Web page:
Boko Haram: Six Months on in Nigeria, 219 Girls Still Haven’t Been Brought Back

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Enock Mark, a parent of kidnapped school girls, speaks to Nigerian ministers during a protest march to commemorate six months since the abduction of the 219 Chibok girls, in Abuja, Nigeria on Oct. 14, 2014. Afolabi Sotubde/Reuters

Six months ago last night, on April 14, nearly 300 schoolgirls in northeastern Nigeria were woken in their dormitories, their sleep punctured by the sound of gunfire. They were kidnapped and loaded into the backs of trucks by terrorists from the Muslim extremist group Boko Haram.

Their crime? Being female and going to school.

Since that night, 57 schoolgirls have managed to escape, but 219 are still missing. Despite a mighty and ubiquitous social media campaign using the #BringBackOurGirls hashtag, prompting everyone from Michelle Obama to Angelina Jolie to demand action and express outrage, not a single one has been rescued.

The six-month mark of abduction of the girls, who were studying for a test in a government school in Chibok, Nigeria, comes a few days after the International Day of the Girl Child, a celebration of the rights of girls across the world to receive an education instead of becoming a child bride.

It also comes just days after the Nobel Peace Prize was awarded to Malala Yousafzai, an advocate for girls’ education. Yousafzai was shot in the head by the Taliban when she was on her way to school in Pakistan in 2012. Now 17, she visited Nigeria in July when the country’s president, Goodluck Jonathan, assured her “that the abducted girls will return to their homes soon.”

Boko Haram, the terrorist organization whose name translates from the Hausa language to “Western education is a sin,” has killed more than 3,000 people this year alone and is attempting to establish an Islamic state in Nigeria. Three states in the northeast where militants are operating—Borno, Yobe and Adamawa—have been declared to be in a state of emergency by the government.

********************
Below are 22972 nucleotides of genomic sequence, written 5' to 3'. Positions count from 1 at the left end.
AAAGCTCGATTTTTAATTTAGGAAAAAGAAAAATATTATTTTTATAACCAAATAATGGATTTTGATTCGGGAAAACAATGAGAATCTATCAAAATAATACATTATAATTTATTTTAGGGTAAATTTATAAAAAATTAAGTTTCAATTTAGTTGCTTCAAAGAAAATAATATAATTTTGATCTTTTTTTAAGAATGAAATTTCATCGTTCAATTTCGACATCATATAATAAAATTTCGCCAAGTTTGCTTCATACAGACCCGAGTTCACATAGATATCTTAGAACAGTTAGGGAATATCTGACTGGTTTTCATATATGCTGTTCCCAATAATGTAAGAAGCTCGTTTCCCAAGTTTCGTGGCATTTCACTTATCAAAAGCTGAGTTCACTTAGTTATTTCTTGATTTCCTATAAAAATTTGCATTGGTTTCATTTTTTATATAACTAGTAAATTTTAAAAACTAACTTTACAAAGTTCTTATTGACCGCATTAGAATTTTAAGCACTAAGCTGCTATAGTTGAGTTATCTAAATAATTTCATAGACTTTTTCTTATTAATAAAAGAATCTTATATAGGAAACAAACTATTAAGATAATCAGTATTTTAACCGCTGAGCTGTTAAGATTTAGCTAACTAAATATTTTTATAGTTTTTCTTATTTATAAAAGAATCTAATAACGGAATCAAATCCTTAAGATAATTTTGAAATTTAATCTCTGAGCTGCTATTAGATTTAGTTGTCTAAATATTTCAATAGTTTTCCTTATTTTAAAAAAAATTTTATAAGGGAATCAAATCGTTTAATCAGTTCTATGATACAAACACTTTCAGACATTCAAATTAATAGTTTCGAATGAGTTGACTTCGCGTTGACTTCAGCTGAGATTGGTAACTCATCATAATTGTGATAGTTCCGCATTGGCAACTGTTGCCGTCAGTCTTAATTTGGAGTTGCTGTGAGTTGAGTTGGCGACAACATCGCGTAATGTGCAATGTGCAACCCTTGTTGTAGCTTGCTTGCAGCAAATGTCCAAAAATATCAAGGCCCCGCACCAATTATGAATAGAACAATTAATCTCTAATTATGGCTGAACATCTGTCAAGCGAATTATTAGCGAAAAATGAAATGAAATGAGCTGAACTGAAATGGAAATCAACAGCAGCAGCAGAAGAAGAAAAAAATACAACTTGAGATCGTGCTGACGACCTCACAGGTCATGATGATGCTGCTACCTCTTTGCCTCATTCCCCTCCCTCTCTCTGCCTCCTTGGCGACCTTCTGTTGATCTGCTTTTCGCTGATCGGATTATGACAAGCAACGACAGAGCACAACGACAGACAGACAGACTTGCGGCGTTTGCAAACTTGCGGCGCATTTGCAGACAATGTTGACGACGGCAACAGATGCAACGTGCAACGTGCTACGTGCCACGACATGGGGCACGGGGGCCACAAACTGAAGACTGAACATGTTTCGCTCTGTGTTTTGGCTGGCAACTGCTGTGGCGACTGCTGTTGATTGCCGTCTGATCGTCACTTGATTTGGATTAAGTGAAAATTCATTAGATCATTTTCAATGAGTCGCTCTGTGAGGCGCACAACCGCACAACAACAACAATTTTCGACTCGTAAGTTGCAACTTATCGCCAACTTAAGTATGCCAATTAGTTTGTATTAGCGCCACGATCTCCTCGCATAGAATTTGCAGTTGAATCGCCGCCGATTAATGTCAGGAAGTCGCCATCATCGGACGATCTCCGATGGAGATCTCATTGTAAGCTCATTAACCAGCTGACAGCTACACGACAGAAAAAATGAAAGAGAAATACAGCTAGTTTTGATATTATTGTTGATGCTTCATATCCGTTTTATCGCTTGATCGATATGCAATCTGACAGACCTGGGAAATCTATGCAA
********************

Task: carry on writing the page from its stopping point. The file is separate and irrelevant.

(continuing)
Initial reports on what happened to the girls painted a stark picture. In May, Boko Haram sent a video to the AFP news agency in which the group’s leader, Abubakar Shekau, threatened to “sell” the abducted girls. The group said the girls shouldn’t have been in school and instead should have gotten married.

“You can only imagine how many of those girls are six months pregnant, how many are ill,” Kimberly Brown, legal consultant at the Nairobi office of Equality Now, an international human rights organization with a focus on women and girls, told Newsweek. “We can’t even begin to speculate what their experiences have been.”

Since Shekau’s comments, “it’s been a blackout in terms of what’s actually happening” to the girls, said Brown.

Government Response

Protests took place outside the home of Goodluck Jonathan, with around 60 people demanding the government do more to save the schoolgirls, Reuters reported Tuesday.

The Nigerian government finished its investigation into the abductions in June, but made frustratingly little progress, Reuters reports. Brown says the families of the abducted young women aren’t looking for state secrets; they just want to know what’s happening to their daughters.